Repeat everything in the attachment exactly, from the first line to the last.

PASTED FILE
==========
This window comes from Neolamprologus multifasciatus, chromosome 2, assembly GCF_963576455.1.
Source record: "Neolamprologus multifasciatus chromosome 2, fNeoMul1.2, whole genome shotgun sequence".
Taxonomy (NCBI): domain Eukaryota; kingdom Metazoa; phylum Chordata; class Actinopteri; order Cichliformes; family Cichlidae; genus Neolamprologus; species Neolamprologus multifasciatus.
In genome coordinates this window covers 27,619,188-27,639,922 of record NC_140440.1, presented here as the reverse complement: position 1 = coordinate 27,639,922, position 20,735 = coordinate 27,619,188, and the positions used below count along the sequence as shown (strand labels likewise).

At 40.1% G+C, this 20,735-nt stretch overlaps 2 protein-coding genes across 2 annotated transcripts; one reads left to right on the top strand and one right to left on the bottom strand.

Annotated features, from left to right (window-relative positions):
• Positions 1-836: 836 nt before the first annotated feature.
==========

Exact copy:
This window comes from Neolamprologus multifasciatus, chromosome 2, assembly GCF_963576455.1.
Source record: "Neolamprologus multifasciatus chromosome 2, fNeoMul1.2, whole genome shotgun sequence".
Taxonomy (NCBI): domain Eukaryota; kingdom Metazoa; phylum Chordata; class Actinopteri; order Cichliformes; family Cichlidae; genus Neolamprologus; species Neolamprologus multifasciatus.
In genome coordinates this window covers 27,619,188-27,639,922 of record NC_140440.1, presented here as the reverse complement: position 1 = coordinate 27,639,922, position 20,735 = coordinate 27,619,188, and the positions used below count along the sequence as shown (strand labels likewise).

At 40.1% G+C, this 20,735-nt stretch overlaps 2 protein-coding genes across 2 annotated transcripts; one reads left to right on the top strand and one right to left on the bottom strand.

Annotated features, from left to right (window-relative positions):
• Positions 1-836: 836 nt before the first annotated feature.